- Cognitive-behavioral therapy is a specific type of talk therapy that we often use for PTSD. When you participate in CBT, you may go through exposure therapy.
- Exposure therapy will introduce you to the trauma in a prolonged, safe, and managed way. Then, from there, you can start to cope with your feelings more effectively.
- Goals of any type of talk therapy include learning about the effects of trauma, developing relaxation skills, and dealing with feelings like guilt or shame.
What Happens when PTSD Is Not Treated?
We want to emphasize the risks of untreated PTSD. When you have untreated post-traumatic stress disorder, it’s doubtful symptoms will just go away. Instead, what happens without treatment is that more complications and comorbidities can develop.
For example, not getting proper treatment and mental health care can make you susceptible to drug and alcohol abuse, sleep problems, and depression. There are also links between not getting treatment and then developing chronic pain. Other long-term effects of PTSD that goes without treatment include:
- Anger management issues—you may start to have angry outbursts. These anger problems can lead to violence in your life or the breakdown of relationships.
- Loneliness—you may end up withdrawing from the people who care about you, leading to isolation.
- Comorbid depression—this is a considerable risk of untreated posttraumatic stress disorder. Major depression can cause suicidal thoughts and behaviors.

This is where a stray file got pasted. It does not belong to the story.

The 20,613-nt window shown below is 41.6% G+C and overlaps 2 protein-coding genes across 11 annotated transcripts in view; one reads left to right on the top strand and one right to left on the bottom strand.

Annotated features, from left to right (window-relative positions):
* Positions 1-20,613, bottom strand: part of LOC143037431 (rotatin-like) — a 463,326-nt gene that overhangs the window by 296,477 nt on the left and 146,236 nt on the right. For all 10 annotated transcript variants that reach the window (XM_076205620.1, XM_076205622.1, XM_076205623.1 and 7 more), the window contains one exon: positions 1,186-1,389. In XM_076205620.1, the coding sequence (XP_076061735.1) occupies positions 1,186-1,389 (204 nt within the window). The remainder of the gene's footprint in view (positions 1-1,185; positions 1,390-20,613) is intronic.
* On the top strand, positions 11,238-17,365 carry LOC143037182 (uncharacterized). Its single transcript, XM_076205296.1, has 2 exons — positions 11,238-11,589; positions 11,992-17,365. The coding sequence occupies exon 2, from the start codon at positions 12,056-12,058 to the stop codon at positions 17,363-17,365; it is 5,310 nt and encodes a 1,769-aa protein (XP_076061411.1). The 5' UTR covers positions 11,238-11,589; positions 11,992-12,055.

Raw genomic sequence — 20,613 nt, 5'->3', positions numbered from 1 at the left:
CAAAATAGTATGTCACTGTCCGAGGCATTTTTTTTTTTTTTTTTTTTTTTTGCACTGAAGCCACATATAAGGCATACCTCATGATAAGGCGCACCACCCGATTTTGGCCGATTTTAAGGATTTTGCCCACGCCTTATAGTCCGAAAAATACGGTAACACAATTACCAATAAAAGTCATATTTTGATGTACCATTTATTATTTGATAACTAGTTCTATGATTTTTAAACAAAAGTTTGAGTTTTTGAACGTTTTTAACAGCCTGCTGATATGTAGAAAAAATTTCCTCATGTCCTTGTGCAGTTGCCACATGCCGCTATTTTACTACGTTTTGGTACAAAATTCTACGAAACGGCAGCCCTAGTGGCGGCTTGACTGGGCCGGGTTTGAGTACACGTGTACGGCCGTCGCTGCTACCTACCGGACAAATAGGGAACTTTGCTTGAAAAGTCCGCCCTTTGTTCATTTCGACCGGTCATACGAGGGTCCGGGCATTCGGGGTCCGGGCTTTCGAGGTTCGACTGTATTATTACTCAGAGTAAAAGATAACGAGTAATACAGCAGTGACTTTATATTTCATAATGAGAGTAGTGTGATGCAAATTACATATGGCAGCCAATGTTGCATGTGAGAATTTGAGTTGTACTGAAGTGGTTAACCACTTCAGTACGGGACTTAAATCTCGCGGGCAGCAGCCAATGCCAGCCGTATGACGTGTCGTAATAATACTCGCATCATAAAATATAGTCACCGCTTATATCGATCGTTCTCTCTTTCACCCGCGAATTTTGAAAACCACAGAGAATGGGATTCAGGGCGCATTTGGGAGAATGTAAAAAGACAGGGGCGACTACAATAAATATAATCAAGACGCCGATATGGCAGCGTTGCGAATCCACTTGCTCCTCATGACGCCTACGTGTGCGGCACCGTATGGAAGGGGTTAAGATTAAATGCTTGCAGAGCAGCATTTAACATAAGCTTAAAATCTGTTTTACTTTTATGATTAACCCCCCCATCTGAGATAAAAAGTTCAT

- Substance abuse—the potential for substance misuse to occur is mentioned above, and we can’t overstate the risk of this. When you have any mental health condition for which you’re not getting treatment, it increases your risk of developing a drug or alcohol problem. The increased risk could be due to multiple factors. For example, if you’re not getting professional treatment, you might attempt to self-medicate with drugs or alcohol. Also, the areas of the brain playing a role in mental disorders contribute to addiction.
The most powerful message we want you to take away from this is that you don’t have to suffer alone; if you’re a woman with posttraumatic stress disorder, Anchored Tides Recovery can help. Whether it’s stemming from sexual violence, military combat, substance abuse, or another traumatic event, we are here for you. Treatments are available to help improve your quality of life and relationships and lower your risk of developing complications like an addiction to drugs or alcohol. Contact us at 866-600-7709 to learn more.